June 3, 2024
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June 3, 2024
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The Significance of a Spider Bite

The other day, I was handling one of the large and impressive tarantulas at the Biblical Museum of Natural History. I now have a huge and horrific spider bite on my arm.

Unfortunately there is no connection between the two (and the picture here was staged this morning); I was not bitten at the museum. I say “unfortunately” for two reasons. One is that it would be so much cooler to have been bitten by a huge tarantula than by some small spider at home that I didn’t even notice biting me. The other is that, contrary to popular belief, a bite from a tarantula is no big deal (which is why we let our visitors hold them), whereas the bite of some house spiders, particularly the Mediterranean recluse, can potentially have serious consequences.

Last night, when I noticed the enormous swelling, with two puncture holes at the center and the infection spreading up the lymph channels from my forearm to my armpit, I realized that I needed medical attention. After a visit to an emergency doctor, I’m on antibiotics and antihistamines. So far, I have not developed any superpowers. It stings a bit, and I’m nauseated and groggy (though that may be from the medication), but I’m otherwise OK so far, and it hasn’t spread further. Hopefully it was not a Mediterranean recluse and there will be no serious consequences.

So, what is the spiritual significance of all this?

Well, some people say that in such circumstances, one should check Perek Shirah. Having literally written the book on that, I don’t agree. Still, I decided to check my book to remind myself what I had written.

The song of the spider, called semamit in Perek Shira, is הַלְלוּהוּ בְצִלְצְלֵי שָׁמַע הַלְלוּהוּ בְּצִלְצְלֵי תְרוּעָה—“Praise Him with sounding cymbals! Praise Him with loud clashing cymbals!” In my book I related this to the other Scriptural mention of the semamit—“The semamit catches with her hands, yet she is in kings’ palaces” (although this actually might be referring to the gecko instead). And I wrote as follows:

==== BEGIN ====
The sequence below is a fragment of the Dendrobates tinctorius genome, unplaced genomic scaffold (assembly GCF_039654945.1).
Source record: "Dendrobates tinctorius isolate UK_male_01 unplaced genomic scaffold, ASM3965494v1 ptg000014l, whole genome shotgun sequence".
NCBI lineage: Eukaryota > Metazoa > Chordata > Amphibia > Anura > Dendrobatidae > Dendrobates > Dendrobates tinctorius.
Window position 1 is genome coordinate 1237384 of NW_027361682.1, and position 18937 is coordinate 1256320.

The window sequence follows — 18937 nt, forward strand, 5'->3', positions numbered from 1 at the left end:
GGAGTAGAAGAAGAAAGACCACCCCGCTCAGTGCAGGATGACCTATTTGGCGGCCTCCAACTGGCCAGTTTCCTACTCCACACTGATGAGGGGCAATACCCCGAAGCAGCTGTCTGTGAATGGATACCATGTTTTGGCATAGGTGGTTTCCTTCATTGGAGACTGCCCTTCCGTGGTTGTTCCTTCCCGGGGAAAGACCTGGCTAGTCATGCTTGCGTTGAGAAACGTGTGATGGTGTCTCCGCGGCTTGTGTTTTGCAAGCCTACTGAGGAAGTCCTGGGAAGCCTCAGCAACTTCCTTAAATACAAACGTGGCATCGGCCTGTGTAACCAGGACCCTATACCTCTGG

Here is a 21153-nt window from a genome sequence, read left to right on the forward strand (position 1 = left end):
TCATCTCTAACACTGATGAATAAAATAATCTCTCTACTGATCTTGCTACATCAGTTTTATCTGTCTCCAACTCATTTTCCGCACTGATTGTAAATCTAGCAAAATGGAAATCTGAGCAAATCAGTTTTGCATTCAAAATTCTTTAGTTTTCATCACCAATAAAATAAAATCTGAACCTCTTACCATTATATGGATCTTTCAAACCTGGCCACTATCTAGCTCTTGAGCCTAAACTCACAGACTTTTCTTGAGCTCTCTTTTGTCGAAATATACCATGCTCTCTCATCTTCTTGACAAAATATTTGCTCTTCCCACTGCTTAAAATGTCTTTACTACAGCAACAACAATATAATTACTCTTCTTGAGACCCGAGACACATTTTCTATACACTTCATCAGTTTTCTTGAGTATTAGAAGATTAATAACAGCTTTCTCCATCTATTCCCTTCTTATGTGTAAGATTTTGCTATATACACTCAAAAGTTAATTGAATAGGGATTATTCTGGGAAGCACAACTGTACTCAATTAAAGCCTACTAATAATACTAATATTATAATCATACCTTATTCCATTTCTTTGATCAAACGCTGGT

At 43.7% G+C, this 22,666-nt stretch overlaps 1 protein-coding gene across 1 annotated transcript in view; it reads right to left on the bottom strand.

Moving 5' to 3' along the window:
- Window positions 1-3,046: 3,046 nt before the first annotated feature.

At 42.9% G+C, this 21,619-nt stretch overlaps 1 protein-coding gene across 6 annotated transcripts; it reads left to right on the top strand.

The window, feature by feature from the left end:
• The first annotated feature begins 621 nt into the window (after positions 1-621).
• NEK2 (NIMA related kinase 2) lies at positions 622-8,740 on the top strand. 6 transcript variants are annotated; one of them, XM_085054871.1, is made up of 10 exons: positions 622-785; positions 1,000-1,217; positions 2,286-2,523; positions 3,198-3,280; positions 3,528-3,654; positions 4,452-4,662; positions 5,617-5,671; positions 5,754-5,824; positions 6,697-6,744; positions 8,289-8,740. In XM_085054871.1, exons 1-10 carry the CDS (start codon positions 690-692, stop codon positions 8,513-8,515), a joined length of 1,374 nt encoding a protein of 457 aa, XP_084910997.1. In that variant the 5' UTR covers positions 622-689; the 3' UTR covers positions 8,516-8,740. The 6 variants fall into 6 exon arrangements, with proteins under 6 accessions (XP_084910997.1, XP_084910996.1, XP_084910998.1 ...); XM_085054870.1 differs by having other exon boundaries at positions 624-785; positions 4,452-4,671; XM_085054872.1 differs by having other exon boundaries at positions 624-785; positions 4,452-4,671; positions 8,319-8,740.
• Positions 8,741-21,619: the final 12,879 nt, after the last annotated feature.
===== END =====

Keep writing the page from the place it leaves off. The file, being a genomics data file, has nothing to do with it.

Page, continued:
The spider catches her prey with her eight hands, and is hated for it; yet she has not been wiped out as a result. Her cleverness enables her to spin webs even in kings’ palaces. Even if she is noticed, she may be tolerated, as her web will trap the flies.

The same is true of the Jewish People. We have been perennially despised, and many have tried to wipe us out. Yet they have not succeeded, and even during the height of our persecution, we have even made it to the king’s palace, thanks to our heritage of wisdom. Many were the kings and rulers who had a “clever Jew” as a trusted and loyal adviser (or physician) at hand in their palace.

The song of the spider is the triumphant sound of the one who has made it to the royal palace by virtue of his cleverness, overcoming the hatred that many feel towards him. It is the song of the royal instruments: “Praise Him with sounding cymbals! Praise Him with loud clashing cymbals!”

What does this have to do with my spider bite?

Nothing at all, as far as I can tell.